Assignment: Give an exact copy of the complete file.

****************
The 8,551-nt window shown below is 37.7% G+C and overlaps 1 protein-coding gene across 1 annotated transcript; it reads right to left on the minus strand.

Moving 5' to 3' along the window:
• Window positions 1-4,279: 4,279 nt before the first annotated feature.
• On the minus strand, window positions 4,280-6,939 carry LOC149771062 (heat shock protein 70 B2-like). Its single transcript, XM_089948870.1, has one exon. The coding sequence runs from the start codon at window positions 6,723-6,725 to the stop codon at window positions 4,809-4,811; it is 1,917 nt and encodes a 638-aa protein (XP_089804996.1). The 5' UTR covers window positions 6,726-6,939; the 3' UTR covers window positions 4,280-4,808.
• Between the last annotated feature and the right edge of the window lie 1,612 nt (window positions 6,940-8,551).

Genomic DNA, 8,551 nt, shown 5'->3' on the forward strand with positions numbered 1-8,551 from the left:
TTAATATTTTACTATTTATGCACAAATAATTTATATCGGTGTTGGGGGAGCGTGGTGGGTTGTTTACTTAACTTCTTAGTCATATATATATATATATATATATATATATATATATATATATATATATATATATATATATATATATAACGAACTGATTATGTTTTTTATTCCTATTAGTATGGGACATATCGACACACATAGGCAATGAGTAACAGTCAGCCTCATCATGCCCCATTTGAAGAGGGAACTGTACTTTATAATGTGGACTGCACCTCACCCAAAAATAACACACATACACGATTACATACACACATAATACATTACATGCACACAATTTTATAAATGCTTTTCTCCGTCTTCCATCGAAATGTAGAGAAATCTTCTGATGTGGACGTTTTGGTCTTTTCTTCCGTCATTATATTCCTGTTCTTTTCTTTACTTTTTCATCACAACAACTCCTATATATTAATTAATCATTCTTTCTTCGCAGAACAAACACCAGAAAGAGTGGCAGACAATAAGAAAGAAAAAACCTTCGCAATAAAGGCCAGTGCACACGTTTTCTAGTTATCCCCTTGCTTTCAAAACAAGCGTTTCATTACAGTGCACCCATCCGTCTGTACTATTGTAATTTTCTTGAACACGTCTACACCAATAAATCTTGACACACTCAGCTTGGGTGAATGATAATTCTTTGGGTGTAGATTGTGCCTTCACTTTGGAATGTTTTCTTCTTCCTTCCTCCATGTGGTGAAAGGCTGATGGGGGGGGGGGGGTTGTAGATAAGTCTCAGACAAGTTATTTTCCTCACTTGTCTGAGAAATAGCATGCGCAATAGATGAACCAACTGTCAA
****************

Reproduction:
The 8,551-nt window shown below is 37.7% G+C and overlaps 1 protein-coding gene across 1 annotated transcript; it reads right to left on the minus strand.

Moving 5' to 3' along the window:
• Window positions 1-4,279: 4,279 nt before the first annotated feature.
• On the minus strand, window positions 4,280-6,939 carry LOC149771062 (heat shock protein 70 B2-like). Its single transcript, XM_089948870.1, has one exon. The coding sequence runs from the start codon at window positions 6,723-6,725 to the stop codon at window positions 4,809-4,811; it is 1,917 nt and encodes a 638-aa protein (XP_089804996.1). The 5' UTR covers window positions 6,726-6,939; the 3' UTR covers window positions 4,280-4,808.
• Between the last annotated feature and the right edge of the window lie 1,612 nt (window positions 6,940-8,551).

Genomic DNA, 8,551 nt, shown 5'->3' on the forward strand with positions numbered 1-8,551 from the left:
TTAATATTTTACTATTTATGCACAAATAATTTATATCGGTGTTGGGGGAGCGTGGTGGGTTGTTTACTTAACTTCTTAGTCATATATATATATATATATATATATATATATATATATATATATATATATATATATATATATATATAACGAACTGATTATGTTTTTTATTCCTATTAGTATGGGACATATCGACACACATAGGCAATGAGTAACAGTCAGCCTCATCATGCCCCATTTGAAGAGGGAACTGTACTTTATAATGTGGACTGCACCTCACCCAAAAATAACACACATACACGATTACATACACACATAATACATTACATGCACACAATTTTATAAATGCTTTTCTCCGTCTTCCATCGAAATGTAGAGAAATCTTCTGATGTGGACGTTTTGGTCTTTTCTTCCGTCATTATATTCCTGTTCTTTTCTTTACTTTTTCATCACAACAACTCCTATATATTAATTAATCATTCTTTCTTCGCAGAACAAACACCAGAAAGAGTGGCAGACAATAAGAAAGAAAAAACCTTCGCAATAAAGGCCAGTGCACACGTTTTCTAGTTATCCCCTTGCTTTCAAAACAAGCGTTTCATTACAGTGCACCCATCCGTCTGTACTATTGTAATTTTCTTGAACACGTCTACACCAATAAATCTTGACACACTCAGCTTGGGTGAATGATAATTCTTTGGGTGTAGATTGTGCCTTCACTTTGGAATGTTTTCTTCTTCCTTCCTCCATGTGGTGAAAGGCTGATGGGGGGGGGGGGGTTGTAGATAAGTCTCAGACAAGTTATTTTCCTCACTTGTCTGAGAAATAGCATGCGCAATAGATGAACCAACTGTCAA